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Cornelia Gillmann – Photography
I’m always glad if I can help you. 🙂
So let’s move on to some business!
As you know it was pretty cold outside and dangerous as well, to go up to the Myrafälle (Austria). So please watch your step and be very careful, otherwise your equipment and you could get damaged as well!
Here some tips to keep your equipment (and yourself!) as safe as possible:
- Put on accurate shoes! If it get’s slippery, your shoes have to be grippy enough to get you back in balance. Also walk slowly, while you pass some dangerous spots.
- Don’t carry too heavy and bulky equipment on your own! Also even if it doesn’t seem like much, be sure to leave at least one hand free. (better two!) It will come in handy, if you lose your balance or step on an icy spot.
- ALWAYS put everything back in place, before you move to your next location. Even if you think you might probably not slip, but if it happens…believe me you will be really grateful for stowing your stuff away.
- Don’t wear your backpack in front of you! It’s more likely that you might fall and damage a lot of your equipment, than someone coming up and stealing your gear. Even if you are used to it and usually wear it in the front. Don’t do it!
- When going back into the warmth, don’t forget to keep your equipment save from condensation! Otherwise it could get wet inside and might damage your gear. To avoid condensation, if you don’t have an accurate backpack or bag, take some zipper bags with you and put your sensitive equipment in. This will adjust your equipment slowly to the new temperature.
- If your equipment get’s wet and you’re afraid it might get broken. Put some silica gel packs (the ones that you can find in shoe boxes) or rice in your zipper bags. Those are absorbing the moisture!
- You are also a photographer whose lying on the ground very often (like me)? No problem at all! Take a water-repellent plastic blanket and a yoga mat with you. Put the blanket on the bottom and the yoga mat on top of it. You will be thankful to have it or else you might freeze your a** off! Also it might be helpful for your model, if she/he has to sit on the ground at some point.
Now up to some making of pictures and how I created some of my pictures.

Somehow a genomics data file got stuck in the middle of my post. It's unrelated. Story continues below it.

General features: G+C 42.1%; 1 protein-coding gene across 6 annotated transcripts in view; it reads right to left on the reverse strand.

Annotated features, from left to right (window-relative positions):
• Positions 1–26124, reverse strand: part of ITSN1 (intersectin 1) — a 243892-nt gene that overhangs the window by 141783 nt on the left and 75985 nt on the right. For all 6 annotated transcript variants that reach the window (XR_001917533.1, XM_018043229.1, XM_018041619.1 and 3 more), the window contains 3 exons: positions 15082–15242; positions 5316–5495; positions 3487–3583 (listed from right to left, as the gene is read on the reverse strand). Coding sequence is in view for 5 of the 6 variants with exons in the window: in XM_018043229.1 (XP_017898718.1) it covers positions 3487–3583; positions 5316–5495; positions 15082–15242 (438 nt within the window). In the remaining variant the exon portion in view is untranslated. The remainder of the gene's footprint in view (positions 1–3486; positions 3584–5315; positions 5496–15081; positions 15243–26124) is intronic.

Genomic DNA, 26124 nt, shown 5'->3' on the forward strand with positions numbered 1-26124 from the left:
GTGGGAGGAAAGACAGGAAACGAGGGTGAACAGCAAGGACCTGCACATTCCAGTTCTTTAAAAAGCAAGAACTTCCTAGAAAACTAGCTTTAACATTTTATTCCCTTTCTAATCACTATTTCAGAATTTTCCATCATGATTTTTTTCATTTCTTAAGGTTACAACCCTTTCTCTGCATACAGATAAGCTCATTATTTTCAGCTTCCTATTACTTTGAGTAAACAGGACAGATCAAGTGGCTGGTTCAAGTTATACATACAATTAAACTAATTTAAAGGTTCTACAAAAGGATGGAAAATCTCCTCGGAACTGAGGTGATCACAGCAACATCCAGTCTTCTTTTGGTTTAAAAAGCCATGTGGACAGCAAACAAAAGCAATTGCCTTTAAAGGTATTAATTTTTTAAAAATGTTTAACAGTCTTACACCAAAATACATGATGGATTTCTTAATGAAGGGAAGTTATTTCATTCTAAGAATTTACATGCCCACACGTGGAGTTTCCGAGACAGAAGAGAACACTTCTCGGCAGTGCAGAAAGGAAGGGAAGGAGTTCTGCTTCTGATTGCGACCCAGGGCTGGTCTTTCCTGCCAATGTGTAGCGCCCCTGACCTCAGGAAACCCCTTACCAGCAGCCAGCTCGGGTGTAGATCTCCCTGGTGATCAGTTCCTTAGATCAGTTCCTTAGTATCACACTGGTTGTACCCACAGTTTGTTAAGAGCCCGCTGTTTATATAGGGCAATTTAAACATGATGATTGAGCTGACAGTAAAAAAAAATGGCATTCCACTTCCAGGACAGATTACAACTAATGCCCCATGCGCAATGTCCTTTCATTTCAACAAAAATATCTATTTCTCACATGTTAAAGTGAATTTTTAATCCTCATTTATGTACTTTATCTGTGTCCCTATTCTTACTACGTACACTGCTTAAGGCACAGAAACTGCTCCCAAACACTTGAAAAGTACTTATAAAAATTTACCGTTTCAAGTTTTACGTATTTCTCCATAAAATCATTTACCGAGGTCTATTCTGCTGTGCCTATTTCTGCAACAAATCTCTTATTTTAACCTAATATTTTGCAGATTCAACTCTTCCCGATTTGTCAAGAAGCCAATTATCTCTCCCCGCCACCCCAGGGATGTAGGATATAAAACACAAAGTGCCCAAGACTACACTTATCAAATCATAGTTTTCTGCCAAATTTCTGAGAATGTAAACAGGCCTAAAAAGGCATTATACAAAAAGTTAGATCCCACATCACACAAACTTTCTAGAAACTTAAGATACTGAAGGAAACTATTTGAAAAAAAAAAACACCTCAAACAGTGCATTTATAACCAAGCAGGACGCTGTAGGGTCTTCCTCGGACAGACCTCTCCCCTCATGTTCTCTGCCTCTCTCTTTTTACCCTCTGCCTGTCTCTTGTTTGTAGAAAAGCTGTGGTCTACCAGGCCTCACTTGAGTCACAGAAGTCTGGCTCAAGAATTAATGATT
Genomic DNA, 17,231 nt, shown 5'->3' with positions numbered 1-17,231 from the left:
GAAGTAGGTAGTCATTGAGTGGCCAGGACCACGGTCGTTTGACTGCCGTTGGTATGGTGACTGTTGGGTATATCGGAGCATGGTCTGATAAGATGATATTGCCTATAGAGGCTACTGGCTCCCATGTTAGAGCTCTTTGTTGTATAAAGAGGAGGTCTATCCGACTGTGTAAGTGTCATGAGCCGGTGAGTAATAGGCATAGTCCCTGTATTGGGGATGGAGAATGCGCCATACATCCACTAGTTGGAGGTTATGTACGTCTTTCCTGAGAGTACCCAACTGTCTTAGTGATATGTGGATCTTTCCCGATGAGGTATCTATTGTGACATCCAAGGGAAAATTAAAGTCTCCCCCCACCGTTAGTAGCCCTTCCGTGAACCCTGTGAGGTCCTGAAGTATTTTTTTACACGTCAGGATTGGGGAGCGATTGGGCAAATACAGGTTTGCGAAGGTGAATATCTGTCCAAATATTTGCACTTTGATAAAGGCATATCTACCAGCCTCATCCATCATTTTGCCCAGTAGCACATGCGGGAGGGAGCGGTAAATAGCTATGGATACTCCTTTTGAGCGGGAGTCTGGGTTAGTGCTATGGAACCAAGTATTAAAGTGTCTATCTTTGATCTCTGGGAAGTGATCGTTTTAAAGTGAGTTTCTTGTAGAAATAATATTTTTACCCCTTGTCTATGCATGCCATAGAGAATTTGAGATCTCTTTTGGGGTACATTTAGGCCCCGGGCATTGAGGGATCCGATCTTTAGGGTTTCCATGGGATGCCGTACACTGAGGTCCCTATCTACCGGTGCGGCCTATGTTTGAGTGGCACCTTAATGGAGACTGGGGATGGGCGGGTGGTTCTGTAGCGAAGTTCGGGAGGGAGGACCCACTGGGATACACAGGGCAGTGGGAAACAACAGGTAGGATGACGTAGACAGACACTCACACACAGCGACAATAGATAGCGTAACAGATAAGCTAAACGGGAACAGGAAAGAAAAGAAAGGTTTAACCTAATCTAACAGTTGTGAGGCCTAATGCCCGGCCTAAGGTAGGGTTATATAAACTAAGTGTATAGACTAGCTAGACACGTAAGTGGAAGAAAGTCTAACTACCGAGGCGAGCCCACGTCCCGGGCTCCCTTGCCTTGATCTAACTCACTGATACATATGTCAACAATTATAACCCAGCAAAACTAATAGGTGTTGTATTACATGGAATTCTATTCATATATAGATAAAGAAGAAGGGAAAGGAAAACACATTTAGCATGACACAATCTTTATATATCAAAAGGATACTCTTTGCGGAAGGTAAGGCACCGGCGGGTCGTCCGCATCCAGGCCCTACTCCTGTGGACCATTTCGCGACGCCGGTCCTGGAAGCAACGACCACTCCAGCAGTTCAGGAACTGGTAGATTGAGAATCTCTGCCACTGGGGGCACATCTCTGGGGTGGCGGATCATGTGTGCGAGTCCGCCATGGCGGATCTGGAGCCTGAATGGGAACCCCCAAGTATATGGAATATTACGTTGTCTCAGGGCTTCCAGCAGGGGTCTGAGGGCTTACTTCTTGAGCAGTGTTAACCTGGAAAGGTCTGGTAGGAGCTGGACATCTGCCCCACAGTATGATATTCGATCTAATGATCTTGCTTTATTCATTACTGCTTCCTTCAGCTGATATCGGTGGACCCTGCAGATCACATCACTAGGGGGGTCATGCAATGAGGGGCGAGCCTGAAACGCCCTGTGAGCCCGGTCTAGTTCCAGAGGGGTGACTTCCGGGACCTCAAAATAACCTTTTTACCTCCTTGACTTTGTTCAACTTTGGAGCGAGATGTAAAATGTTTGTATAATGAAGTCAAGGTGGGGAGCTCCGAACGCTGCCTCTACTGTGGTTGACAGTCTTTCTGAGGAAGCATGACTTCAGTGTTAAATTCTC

Want to know how I achieved this effect? ->
I used my Tamron 24 – 70 mm, my Canon 5d Mark II and a speed light from Yongnuo on the left.
Tipps to get a natural lens flare on your picture:
- You have to shoot into the sun. Lens Flares appear by the very strong rays of light that are hitting your lens. Therefore you have to catch the light with your camera, to take a picture with a lens flare.
- Don’t use any automatic camera mode. Switch to manual, if you’re not already shooting in that mode. Else your picture will get very dark, because of the heavy light hitting your camera. The Camera’s metering will try to compensate the huge amount of light.
- Use a flash for accurate light. If you don’t want an overexposed picture or dark subject you have to use a flash.
- Focusing will be pretty hard, if you aren’t used to it! Your auto focus might not work, so you may need to switch to manual focus. Yes, I did this with a manual focus, because I wanted to create such a huge lens flare.
- Choose your aperture wisely. The more open, the larger the lens flare.
- Find the right angle for your shot. This depends on the daytime and what effect you want to achieve. I took this picture at about 3pm in winter.
How I shot this picture with little amount of editing:
We went straight into a field full of snow, because I wanted this white huge sparkle in her eyes. So a bouncer is not really necessary, if you want to go for a mostly natural look. The snow is already bright enough.
Then I put a fast speed light behind her back, gave my assistant a metal shovel (it has to be steady enough to get through the snow and to throw the snow properly) and told him how throw the snow behind her.
The very fast speed light and synchronization between your camera and flash is necessary, if you want a glittery and sparky look of the snow, like on my picture. Otherwise it will look blurry and can’t freeze the movement properly.
Here a making of picture of my “Frozen” photograph, where on of my assistants threw the snow for the first time. (he’s way too close to her, so you can see a lot of bulky snow):
Last but not least. KEEP YOUR MODEL AS WARM AS POSSIBLE!!!
AND DON’T FORGET TO HAVE FUN! 😀
A big thank you to my whole team!! 🙂
Don’t forget to take a look at the whole series, if you haven’t seen all pictures yet -> Snowprincess
I’m always happy about comments, likes, shares and messages!
Have fun in the snow! Conny <3